The gameplay in Dokapon Kingdom for the Wii is pretty simplistic: roshambo and fight your way to the top, all while taking over towns to collect tax income. The title isn't just about a race to the top. After all, who hasn't wanted to see an Olympic gold medal won by one guy tripping another? Naturally, that means screwing over your enemies, err, friends with gusto. Immediately, you get access to spells that can do things like prevent them from moving around the board, or mess them up in mid-fight. Random events can also face you with far greater opportunities to do far worse to the oh-so-cute avatars of your buddies, especially those who start getting a major lead. Get too far ahead, and you may be facing the game-wrecking Darkling job in the hands of a highly vengeful buddy. Half of the game is luck, and the other half is about knowing how far to push it.
Really, that's about all there is to the game: lots of random things put together in sensible patterns, so that your decisions do end up affecting your luck. It's hard to describe how fun this can be, especially with the assistance of the silly presentation and adorably cute character designs, full of exaggerated, RPG-authentic motions and charming style. Atlus supplements this with their usual high caliber of translations, surprisingly avoiding modern-reference humor in favor of getting more traditional laughs from basic theme mockery and goofy graphics for absolutely everything. The game's design is meant to encourage less appropriate humor from your fellow RPG-enjoying friends/players.
This is only supplemented by Dokapon Kingdom's quality of art design. Graphics are cute, expressive, and lose nothing by being on the Wii (and PS2) instead of the higher-definition consoles. About the only thing one could ask for the graphics is that people's mouths should be open for the duration of their sentences, even though it may not actually match up exactly. Otherwise, things just follow up; little angels, or demons, or even chibi-Death pick up your fallen, depositing a nicely colored coffin at the castle for your resurrection, and everyone follows iconic design styles that capture the point of a character perfectly (On the other hand, that UFO is a bit anachronistic, as is the assassin robot, but ….)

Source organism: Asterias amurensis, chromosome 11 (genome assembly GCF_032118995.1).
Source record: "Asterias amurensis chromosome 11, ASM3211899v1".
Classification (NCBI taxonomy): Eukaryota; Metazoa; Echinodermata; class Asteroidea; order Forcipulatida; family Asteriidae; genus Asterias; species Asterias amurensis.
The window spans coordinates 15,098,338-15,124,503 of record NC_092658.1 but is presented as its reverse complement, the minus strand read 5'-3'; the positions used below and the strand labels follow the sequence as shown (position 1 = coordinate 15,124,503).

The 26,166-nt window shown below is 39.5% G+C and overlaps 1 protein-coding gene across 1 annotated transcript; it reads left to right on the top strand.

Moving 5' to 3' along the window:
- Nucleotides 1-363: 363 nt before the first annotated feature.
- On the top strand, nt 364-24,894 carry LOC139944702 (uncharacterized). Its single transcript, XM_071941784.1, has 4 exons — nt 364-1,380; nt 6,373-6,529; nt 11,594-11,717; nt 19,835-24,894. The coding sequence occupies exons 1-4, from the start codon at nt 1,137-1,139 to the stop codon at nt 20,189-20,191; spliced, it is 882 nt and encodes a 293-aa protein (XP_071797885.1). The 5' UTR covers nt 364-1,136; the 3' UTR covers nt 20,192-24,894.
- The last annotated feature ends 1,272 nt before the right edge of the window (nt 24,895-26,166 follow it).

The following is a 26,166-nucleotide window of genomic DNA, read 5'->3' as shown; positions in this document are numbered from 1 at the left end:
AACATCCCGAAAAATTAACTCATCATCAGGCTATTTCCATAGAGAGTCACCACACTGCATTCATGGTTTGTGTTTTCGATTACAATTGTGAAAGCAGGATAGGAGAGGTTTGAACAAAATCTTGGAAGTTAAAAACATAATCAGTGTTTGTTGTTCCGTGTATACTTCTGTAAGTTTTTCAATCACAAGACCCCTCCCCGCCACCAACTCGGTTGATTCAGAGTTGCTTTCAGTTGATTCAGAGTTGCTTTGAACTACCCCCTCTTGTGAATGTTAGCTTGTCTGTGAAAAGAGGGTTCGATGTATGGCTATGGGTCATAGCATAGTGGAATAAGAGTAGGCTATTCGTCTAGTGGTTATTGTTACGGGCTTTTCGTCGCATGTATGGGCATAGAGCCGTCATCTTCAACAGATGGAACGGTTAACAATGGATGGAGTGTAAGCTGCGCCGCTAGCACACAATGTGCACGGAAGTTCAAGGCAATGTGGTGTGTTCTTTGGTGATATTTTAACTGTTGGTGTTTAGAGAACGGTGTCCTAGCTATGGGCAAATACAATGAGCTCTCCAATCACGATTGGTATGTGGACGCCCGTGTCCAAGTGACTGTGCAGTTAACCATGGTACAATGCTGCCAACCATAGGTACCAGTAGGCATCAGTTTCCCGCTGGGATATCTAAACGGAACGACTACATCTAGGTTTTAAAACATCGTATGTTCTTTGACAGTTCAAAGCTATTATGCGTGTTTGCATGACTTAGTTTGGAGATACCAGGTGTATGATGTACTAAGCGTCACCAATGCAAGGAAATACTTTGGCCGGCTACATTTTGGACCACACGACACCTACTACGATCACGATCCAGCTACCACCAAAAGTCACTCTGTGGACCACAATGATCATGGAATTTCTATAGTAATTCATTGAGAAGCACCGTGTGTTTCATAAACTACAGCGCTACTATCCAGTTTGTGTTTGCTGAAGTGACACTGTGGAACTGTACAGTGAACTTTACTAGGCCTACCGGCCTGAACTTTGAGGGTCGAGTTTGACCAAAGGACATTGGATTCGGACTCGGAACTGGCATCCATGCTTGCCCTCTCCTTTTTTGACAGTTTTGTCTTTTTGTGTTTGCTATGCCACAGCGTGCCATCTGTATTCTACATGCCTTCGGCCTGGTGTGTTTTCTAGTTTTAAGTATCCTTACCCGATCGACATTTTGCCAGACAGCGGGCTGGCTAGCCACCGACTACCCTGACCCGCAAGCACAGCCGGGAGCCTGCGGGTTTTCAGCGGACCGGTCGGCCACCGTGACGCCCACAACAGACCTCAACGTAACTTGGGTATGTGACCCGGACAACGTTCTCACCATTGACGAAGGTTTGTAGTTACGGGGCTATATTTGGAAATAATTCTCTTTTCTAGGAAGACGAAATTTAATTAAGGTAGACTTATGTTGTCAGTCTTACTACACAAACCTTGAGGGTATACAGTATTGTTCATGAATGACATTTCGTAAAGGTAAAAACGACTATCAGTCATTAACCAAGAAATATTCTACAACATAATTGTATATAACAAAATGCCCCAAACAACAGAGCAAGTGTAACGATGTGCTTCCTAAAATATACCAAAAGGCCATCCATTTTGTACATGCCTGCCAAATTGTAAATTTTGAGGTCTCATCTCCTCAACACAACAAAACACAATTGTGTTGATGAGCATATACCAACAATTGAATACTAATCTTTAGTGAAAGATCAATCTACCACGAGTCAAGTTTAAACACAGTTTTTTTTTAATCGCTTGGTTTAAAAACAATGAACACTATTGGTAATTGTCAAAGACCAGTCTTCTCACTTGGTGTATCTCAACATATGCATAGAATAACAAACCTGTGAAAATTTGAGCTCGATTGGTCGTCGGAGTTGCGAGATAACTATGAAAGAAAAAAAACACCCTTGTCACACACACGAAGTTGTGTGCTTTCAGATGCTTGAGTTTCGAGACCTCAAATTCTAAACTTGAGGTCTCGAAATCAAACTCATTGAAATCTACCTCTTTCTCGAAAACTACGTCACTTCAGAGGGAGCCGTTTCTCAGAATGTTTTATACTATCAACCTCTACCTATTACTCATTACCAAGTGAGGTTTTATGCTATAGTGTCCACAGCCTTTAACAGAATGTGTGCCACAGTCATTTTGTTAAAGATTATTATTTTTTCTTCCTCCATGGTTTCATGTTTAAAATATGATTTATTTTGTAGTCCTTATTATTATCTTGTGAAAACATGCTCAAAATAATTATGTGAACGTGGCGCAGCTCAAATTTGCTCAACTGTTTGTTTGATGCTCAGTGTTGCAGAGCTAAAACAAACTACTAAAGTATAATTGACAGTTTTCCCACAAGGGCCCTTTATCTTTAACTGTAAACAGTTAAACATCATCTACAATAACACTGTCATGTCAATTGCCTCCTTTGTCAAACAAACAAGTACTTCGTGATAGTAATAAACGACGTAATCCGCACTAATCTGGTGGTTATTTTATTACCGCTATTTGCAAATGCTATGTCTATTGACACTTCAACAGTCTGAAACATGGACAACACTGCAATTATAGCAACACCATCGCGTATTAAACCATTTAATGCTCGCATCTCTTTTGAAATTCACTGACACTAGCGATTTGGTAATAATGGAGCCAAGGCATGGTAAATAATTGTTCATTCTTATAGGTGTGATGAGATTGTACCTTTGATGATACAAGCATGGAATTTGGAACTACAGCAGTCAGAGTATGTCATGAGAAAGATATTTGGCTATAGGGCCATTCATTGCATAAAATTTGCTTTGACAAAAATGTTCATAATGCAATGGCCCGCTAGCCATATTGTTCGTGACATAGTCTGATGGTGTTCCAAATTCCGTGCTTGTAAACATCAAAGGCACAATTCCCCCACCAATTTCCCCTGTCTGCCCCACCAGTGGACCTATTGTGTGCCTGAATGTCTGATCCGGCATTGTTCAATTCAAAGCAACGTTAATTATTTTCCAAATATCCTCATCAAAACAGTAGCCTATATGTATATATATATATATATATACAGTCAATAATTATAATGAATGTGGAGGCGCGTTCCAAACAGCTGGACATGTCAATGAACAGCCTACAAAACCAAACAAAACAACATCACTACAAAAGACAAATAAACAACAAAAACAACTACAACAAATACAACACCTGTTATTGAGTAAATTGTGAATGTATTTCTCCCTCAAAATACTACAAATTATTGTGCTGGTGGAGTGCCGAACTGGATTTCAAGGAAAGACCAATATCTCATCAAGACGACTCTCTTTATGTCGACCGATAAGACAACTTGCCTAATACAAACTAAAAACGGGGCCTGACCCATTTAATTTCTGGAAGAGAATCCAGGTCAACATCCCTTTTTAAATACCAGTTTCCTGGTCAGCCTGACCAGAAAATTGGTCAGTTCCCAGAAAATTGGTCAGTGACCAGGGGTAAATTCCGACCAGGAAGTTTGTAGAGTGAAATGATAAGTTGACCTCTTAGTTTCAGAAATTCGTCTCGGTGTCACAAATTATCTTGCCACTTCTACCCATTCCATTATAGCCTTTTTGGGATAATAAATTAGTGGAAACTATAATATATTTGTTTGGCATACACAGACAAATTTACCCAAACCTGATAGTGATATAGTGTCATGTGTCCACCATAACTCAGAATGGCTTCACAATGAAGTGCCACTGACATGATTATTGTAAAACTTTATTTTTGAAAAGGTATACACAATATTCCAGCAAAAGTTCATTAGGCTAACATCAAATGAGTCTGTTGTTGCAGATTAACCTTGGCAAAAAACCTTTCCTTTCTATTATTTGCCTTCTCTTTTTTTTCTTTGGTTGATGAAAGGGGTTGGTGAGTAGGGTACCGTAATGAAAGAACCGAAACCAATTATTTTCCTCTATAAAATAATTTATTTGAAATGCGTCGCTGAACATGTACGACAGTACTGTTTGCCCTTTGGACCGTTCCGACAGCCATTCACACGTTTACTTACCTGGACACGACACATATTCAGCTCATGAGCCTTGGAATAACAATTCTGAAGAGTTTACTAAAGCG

Even the game's soundscape keeps up with the style, offering up simple, catchy orchestral-styled music that would fit any 32-bit generation RPG pretty well. The voice acting is intentionally hammy and it's done well; the king of Dokapon is the one who feels like a large ham, not his voice actor. From little "ni haos to the king's rather long speeches or the occasional speaking role for a monster, the voices add to the experience and, occasionally, the hilarity. Player-characters, in particular, get some rather interesting lines at times, made all the more funny by extremely whacked-out voice actors and certain motions that the characters make while voicing the script.
Ultimately, Dokapon Kingdom for the Wii is a typical party game; luck, luck, pushing luck, and pondering the nature of luck. If you're just playing it alone or with friends, you've missed the point. You need to be messing around with Dokapon Kingdom to see what kinds of laughs you can get, and ideally, how much real-world violence is attained when your friend horrifically screws over your other friend in a single, perfectly timed motion. The goal of the game isn't to get the most money, so much as it is to inspire the most violent reactions from your friends. There's a very good reason why this has been called, "The Friendship-Destroying Game". Friendships that survive repeated sessions of Dokapon Kingdom are ones that are meant to last. Isn't $40 worth finding that out for yourself?